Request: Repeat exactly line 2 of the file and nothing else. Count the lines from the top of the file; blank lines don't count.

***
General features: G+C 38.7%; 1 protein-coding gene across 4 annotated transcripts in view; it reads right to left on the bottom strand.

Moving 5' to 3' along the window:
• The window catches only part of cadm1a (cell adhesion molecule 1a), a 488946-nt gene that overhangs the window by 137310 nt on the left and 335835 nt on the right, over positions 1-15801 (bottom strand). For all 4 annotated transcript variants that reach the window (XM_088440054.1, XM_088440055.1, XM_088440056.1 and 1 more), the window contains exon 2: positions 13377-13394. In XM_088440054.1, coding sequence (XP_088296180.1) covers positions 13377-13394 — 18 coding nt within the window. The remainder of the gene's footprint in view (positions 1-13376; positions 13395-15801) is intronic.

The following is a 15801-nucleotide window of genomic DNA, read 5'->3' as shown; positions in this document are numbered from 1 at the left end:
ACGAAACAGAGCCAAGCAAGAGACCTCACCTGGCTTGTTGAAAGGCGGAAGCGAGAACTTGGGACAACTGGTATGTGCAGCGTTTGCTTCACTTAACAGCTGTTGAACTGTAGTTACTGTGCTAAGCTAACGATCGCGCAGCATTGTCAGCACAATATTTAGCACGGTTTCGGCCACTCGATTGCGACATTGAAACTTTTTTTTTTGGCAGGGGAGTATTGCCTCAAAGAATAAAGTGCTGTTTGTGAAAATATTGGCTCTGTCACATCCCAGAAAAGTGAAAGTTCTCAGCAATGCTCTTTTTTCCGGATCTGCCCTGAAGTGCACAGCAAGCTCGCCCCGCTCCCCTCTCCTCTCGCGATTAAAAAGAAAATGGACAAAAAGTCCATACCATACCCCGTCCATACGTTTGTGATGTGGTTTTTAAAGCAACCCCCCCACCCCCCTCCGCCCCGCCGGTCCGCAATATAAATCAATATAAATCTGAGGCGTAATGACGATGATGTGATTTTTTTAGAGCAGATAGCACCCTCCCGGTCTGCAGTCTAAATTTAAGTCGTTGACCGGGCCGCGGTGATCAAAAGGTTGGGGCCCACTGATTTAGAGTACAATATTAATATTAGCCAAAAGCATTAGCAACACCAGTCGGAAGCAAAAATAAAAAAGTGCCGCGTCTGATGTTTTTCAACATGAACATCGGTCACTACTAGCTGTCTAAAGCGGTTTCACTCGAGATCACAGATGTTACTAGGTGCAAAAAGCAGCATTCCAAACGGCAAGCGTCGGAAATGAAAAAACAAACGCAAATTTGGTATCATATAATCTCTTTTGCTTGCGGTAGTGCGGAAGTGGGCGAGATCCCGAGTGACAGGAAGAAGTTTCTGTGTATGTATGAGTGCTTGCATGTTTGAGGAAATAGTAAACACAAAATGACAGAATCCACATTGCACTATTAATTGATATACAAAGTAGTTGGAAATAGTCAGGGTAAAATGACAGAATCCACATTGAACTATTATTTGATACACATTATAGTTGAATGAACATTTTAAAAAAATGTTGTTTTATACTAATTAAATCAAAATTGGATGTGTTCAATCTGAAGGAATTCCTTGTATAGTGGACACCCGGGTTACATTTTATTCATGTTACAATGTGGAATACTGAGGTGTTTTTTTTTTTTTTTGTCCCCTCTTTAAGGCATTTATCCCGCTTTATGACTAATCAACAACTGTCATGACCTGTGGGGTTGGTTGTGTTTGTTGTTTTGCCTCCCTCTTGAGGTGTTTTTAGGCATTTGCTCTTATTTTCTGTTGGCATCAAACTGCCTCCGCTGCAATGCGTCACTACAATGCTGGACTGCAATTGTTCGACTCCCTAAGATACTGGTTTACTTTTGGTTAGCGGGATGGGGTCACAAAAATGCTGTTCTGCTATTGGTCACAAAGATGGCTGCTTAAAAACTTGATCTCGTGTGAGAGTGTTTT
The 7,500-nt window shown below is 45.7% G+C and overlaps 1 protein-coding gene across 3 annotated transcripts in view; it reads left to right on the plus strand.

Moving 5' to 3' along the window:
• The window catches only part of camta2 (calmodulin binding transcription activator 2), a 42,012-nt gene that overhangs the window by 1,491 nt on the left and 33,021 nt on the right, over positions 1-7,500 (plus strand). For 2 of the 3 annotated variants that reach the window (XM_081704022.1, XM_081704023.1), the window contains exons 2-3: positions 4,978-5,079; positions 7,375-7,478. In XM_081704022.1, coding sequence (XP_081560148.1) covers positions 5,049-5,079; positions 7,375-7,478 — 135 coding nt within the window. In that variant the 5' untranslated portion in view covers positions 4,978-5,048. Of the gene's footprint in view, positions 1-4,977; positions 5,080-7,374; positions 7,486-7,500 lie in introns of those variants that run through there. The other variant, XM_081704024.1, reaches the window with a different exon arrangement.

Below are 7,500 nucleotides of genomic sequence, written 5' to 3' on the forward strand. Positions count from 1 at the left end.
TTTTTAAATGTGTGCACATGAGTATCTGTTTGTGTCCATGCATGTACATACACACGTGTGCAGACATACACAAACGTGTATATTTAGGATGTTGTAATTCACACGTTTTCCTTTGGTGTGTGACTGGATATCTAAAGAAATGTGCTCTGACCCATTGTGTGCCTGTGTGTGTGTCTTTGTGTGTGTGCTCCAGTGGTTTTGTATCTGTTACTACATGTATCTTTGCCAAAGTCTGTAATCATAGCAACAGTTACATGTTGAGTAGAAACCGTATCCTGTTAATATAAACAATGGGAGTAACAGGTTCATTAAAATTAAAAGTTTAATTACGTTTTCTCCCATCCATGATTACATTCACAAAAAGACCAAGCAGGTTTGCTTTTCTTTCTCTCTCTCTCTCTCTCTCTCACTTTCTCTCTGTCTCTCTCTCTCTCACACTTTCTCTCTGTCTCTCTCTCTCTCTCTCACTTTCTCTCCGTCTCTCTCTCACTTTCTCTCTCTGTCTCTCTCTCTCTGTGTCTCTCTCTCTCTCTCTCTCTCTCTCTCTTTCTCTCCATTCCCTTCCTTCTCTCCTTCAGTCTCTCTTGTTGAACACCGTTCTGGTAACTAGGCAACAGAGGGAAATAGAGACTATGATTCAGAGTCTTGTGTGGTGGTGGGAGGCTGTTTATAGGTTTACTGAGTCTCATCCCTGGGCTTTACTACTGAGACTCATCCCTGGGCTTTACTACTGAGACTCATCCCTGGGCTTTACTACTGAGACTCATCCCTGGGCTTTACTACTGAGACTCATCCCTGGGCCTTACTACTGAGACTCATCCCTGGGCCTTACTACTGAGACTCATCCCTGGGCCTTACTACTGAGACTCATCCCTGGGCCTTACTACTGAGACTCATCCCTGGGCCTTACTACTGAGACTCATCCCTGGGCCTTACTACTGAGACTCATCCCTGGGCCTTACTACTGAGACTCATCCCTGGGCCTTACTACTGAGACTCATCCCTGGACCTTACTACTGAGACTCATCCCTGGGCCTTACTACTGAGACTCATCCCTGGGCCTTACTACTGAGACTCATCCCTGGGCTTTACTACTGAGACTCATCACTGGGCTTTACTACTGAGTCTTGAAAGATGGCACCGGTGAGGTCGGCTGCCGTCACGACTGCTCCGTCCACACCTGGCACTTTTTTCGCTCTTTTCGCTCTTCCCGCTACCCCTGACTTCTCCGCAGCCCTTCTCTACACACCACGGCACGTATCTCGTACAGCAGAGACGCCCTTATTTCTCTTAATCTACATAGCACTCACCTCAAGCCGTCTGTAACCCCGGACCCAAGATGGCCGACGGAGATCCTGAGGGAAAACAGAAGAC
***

Moving 5' to 3' along the window: